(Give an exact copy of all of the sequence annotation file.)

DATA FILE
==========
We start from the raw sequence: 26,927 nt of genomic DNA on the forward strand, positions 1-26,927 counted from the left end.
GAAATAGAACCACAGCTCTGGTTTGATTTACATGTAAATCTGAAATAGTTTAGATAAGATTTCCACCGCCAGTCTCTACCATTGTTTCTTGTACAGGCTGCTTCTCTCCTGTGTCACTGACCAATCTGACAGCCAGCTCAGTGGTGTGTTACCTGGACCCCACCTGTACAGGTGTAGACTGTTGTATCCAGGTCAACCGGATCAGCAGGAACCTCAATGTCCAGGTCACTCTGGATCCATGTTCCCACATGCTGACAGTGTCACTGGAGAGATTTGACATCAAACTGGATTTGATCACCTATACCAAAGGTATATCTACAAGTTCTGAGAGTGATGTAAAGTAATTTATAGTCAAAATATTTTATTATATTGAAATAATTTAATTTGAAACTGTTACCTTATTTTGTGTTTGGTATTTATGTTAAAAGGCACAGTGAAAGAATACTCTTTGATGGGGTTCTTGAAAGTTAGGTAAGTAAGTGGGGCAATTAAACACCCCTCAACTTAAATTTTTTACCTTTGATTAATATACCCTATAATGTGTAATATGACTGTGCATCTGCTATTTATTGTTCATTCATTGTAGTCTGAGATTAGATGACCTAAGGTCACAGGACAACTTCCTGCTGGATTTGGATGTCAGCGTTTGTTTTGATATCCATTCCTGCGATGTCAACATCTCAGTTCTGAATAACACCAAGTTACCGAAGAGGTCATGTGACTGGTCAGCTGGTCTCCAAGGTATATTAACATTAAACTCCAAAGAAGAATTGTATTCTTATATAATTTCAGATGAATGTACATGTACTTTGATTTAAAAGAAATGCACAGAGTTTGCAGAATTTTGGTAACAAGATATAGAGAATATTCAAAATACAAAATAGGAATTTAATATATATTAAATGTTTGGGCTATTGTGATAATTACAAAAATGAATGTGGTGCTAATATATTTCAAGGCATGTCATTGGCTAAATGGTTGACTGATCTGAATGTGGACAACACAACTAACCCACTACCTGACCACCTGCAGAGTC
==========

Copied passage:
We start from the raw sequence: 26,927 nt of genomic DNA on the forward strand, positions 1-26,927 counted from the left end.
GAAATAGAACCACAGCTCTGGTTTGATTTACATGTAAATCTGAAATAGTTTAGATAAGATTTCCACCGCCAGTCTCTACCATTGTTTCTTGTACAGGCTGCTTCTCTCCTGTGTCACTGACCAATCTGACAGCCAGCTCAGTGGTGTGTTACCTGGACCCCACCTGTACAGGTGTAGACTGTTGTATCCAGGTCAACCGGATCAGCAGGAACCTCAATGTCCAGGTCACTCTGGATCCATGTTCCCACATGCTGACAGTGTCACTGGAGAGATTTGACATCAAACTGGATTTGATCACCTATACCAAAGGTATATCTACAAGTTCTGAGAGTGATGTAAAGTAATTTATAGTCAAAATATTTTATTATATTGAAATAATTTAATTTGAAACTGTTACCTTATTTTGTGTTTGGTATTTATGTTAAAAGGCACAGTGAAAGAATACTCTTTGATGGGGTTCTTGAAAGTTAGGTAAGTAAGTGGGGCAATTAAACACCCCTCAACTTAAATTTTTTACCTTTGATTAATATACCCTATAATGTGTAATATGACTGTGCATCTGCTATTTATTGTTCATTCATTGTAGTCTGAGATTAGATGACCTAAGGTCACAGGACAACTTCCTGCTGGATTTGGATGTCAGCGTTTGTTTTGATATCCATTCCTGCGATGTCAACATCTCAGTTCTGAATAACACCAAGTTACCGAAGAGGTCATGTGACTGGTCAGCTGGTCTCCAAGGTATATTAACATTAAACTCCAAAGAAGAATTGTATTCTTATATAATTTCAGATGAATGTACATGTACTTTGATTTAAAAGAAATGCACAGAGTTTGCAGAATTTTGGTAACAAGATATAGAGAATATTCAAAATACAAAATAGGAATTTAATATATATTAAATGTTTGGGCTATTGTGATAATTACAAAAATGAATGTGGTGCTAATATATTTCAAGGCATGTCATTGGCTAAATGGTTGACTGATCTGAATGTGGACAACACAACTAACCCACTACCTGACCACCTGCAGAGTC